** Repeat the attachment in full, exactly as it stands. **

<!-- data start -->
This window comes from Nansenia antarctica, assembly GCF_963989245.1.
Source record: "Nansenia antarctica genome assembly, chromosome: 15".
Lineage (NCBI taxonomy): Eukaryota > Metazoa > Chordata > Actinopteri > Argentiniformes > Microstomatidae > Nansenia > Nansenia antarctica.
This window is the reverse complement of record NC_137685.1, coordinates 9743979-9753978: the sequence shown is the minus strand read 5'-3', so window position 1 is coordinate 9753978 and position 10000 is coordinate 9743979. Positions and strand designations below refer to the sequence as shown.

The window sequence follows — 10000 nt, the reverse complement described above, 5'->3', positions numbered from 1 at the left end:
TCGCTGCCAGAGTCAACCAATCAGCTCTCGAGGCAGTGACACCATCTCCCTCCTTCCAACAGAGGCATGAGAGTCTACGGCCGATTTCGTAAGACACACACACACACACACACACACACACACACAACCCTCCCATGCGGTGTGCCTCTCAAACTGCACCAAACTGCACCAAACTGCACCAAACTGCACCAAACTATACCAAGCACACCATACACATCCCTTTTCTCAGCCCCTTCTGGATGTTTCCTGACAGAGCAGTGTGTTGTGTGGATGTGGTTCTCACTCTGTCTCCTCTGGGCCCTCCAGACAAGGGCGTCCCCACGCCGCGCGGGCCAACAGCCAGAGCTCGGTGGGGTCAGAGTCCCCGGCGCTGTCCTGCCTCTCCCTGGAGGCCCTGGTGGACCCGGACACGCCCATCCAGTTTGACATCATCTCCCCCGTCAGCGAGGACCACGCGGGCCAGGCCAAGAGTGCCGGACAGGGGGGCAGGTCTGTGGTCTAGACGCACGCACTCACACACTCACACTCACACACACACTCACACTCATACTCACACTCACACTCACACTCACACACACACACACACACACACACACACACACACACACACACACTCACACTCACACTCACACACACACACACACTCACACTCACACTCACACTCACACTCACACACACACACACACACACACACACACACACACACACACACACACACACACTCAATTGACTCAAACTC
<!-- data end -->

This window comes from Nansenia antarctica, assembly GCF_963989245.1.
Source record: "Nansenia antarctica genome assembly, chromosome: 15".
Lineage (NCBI taxonomy): Eukaryota > Metazoa > Chordata > Actinopteri > Argentiniformes > Microstomatidae > Nansenia > Nansenia antarctica.
This window is the reverse complement of record NC_137685.1, coordinates 9743979-9753978: the sequence shown is the minus strand read 5'-3', so window position 1 is coordinate 9753978 and position 10000 is coordinate 9743979. Positions and strand designations below refer to the sequence as shown.

The window sequence follows — 10000 nt, the reverse complement described above, 5'->3', positions numbered from 1 at the left end:
TCGCTGCCAGAGTCAACCAATCAGCTCTCGAGGCAGTGACACCATCTCCCTCCTTCCAACAGAGGCATGAGAGTCTACGGCCGATTTCGTAAGACACACACACACACACACACACACACACACACAACCCTCCCATGCGGTGTGCCTCTCAAACTGCACCAAACTGCACCAAACTGCACCAAACTGCACCAAACTATACCAAGCACACCATACACATCCCTTTTCTCAGCCCCTTCTGGATGTTTCCTGACAGAGCAGTGTGTTGTGTGGATGTGGTTCTCACTCTGTCTCCTCTGGGCCCTCCAGACAAGGGCGTCCCCACGCCGCGCGGGCCAACAGCCAGAGCTCGGTGGGGTCAGAGTCCCCGGCGCTGTCCTGCCTCTCCCTGGAGGCCCTGGTGGACCCGGACACGCCCATCCAGTTTGACATCATCTCCCCCGTCAGCGAGGACCACGCGGGCCAGGCCAAGAGTGCCGGACAGGGGGGCAGGTCTGTGGTCTAGACGCACGCACTCACACACTCACACTCACACACACACTCACACTCATACTCACACTCACACTCACACTCACACACACACACACACACACACACACACACACACACACACACACTCACACTCACACTCACACACACACACACACTCACACTCACACTCACACTCACACTCACACACACACACACACACACACACACACACACACACACACACACACACACACTCAATTGACTCAAACTC